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Microsoft Live Search is Now Bing

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Microsoft CEO Steve Ballmer today drew back the curtain on the new incarnation of Live Search: Bing.

Speaking at the D7 Conference in San Diego, Ballmer launched Microsoft's new Search brand, formerly code-named "Kumo." Bing will begin rolling out in the coming days and will be fully available on 6/3.

More than just a rebranding of Live Search, Microsoft is repositioning Bing as a "decision engine," with a goal "to provide customers with intelligent search tools to help them simplify tasks and make more informed decisions," according to a Microsoft spokesperson.

Bing's "decision engine" will begin by focusing on four key vertical areas: making a purchase decision, planning a trip, researching a health condition or finding a local business.

"Today, search engines do a decent job of helping people navigate the Web and find information, but they don't do a very good job of enabling people to use the information they find," Ballmer said in a statement. "When we set out to build Bing, we grounded ourselves in a deep understanding of how people really want to use the Web. Bing is an important first step forward in our long-term effort to deliver innovations in search that enable people to find information quickly and use the information they've found to accomplish tasks and make smart decisions."

Bing includes some advancements to Live Search's core search, such as entity extraction and expansion, query intent recognition and document summarization technology. It also offers a new user experience model, which changes based on the query to offer more relevant decision-making tools.

The Bing brand will extend across other Microsoft search products. Microsoft's mapping platform, Virtual Earth, will now be branded as Bing Maps for Enterprise. Technology from Microsoft's April 2008 acquisition of Farecast is now a central part of Bing Travel. Microsoft's popular cashback program is now dubbed Bing cashback, and will be fully integrated into the Bing Shopping experience.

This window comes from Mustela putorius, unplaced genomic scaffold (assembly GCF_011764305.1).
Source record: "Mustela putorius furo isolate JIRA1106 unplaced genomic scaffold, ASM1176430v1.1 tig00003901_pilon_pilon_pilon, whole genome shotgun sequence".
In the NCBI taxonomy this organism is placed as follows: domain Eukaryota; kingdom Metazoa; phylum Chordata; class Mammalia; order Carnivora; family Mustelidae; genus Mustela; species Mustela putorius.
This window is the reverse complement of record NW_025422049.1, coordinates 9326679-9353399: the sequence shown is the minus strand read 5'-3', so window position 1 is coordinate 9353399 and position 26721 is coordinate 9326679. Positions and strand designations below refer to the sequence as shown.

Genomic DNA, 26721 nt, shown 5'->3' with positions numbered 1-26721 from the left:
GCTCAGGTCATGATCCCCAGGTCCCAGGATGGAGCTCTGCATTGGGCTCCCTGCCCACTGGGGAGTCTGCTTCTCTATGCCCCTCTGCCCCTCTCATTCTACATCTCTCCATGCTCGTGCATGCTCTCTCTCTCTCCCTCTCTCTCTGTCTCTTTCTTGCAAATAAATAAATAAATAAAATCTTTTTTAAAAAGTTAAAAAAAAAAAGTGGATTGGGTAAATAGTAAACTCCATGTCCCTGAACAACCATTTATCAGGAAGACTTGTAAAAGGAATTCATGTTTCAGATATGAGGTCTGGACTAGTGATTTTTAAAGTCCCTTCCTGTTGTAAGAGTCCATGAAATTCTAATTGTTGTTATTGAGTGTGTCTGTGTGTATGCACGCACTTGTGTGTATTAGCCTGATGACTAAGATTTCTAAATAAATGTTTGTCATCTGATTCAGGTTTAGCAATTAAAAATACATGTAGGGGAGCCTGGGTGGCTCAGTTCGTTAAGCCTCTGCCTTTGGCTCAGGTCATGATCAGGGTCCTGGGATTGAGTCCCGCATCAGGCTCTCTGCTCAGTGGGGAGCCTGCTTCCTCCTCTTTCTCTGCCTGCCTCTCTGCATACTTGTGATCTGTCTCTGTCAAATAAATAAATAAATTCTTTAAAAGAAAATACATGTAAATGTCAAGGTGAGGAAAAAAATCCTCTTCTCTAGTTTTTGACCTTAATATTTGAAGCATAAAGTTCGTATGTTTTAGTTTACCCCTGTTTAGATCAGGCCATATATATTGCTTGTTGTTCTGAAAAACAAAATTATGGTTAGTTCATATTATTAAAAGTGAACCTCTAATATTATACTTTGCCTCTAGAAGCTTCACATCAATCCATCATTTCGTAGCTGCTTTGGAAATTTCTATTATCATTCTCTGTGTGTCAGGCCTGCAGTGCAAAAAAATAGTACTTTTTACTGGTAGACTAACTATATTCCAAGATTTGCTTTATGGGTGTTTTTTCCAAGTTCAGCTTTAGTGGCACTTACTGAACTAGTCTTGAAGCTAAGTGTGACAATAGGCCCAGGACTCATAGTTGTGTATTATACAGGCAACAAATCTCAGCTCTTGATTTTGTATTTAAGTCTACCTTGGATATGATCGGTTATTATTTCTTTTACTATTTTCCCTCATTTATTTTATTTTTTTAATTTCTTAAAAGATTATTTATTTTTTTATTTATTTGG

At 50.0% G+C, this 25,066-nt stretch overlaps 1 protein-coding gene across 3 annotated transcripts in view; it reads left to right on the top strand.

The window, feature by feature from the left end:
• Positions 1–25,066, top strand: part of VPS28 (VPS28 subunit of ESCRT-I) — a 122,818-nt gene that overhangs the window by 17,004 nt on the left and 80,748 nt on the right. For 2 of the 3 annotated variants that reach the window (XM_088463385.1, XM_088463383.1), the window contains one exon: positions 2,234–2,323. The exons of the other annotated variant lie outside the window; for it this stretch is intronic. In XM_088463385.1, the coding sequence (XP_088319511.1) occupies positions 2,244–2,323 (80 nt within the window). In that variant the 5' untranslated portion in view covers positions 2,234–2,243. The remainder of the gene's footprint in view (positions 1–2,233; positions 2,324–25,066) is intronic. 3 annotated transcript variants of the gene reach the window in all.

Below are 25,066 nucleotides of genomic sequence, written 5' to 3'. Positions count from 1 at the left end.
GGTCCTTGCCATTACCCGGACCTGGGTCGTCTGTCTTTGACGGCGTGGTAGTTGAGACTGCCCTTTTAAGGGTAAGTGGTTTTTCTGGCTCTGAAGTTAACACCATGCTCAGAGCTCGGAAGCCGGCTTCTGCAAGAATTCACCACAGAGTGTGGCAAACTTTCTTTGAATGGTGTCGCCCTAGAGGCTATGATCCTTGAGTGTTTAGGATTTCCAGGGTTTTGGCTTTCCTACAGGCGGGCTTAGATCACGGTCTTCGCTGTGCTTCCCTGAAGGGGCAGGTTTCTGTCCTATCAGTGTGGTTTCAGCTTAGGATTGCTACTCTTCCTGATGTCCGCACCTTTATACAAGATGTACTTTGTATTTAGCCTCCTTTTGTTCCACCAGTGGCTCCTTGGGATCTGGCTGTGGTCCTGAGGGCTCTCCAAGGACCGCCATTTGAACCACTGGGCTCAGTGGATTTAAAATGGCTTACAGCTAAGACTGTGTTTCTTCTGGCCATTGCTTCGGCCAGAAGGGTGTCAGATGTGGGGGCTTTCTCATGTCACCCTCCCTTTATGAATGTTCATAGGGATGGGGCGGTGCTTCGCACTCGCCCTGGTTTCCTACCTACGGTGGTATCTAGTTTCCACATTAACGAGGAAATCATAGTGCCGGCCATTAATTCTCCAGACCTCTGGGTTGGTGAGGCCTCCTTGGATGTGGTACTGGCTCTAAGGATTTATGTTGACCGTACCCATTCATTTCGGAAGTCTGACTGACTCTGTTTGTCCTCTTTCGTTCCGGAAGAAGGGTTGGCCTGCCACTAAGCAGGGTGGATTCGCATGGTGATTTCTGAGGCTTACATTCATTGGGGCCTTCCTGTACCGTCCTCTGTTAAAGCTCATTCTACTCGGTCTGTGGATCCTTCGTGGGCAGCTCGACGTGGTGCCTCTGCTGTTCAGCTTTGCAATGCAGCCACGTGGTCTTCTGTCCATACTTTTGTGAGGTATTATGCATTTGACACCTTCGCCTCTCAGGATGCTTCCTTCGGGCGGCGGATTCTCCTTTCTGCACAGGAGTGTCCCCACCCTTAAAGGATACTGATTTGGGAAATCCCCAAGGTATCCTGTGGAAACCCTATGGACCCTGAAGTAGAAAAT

Microsoft has created a new site describing Bing, DiscoverBing.com, and the brand has a new Twitter account, @bing.

Earlier this week, AdAge reported that Microsoft will launch an $80 million to $100 million campaign for Bing, which will include online, TV, print and radio.

According to AdAge:

People with knowledge of the planned push said the ads won't go after Google, or Yahoo for that matter, by name. Instead, they'll focus on planting the idea that today's search engines don't work as well as consumers previously thought by asking them whether search (aka Google) really solves their problems. That, Microsoft is hoping, will give consumers a reason to consider switching search engines, which, of course, is one of Bing's biggest challenges.

The Bing situation is a lot like Ask.com's situation two years ago, and again last year. In 2007, Ask.com launched a $57 million campaign aimed at winning new searchers with quirky messaging, taking on Google and others head-on. In 2008, it spent another $22 million, but shifted gears to focus on certain niches it was already doing well in.

Those campaigns didn't help Ask.com win any market share. Will Microsoft's campaign for Bing fare any better?


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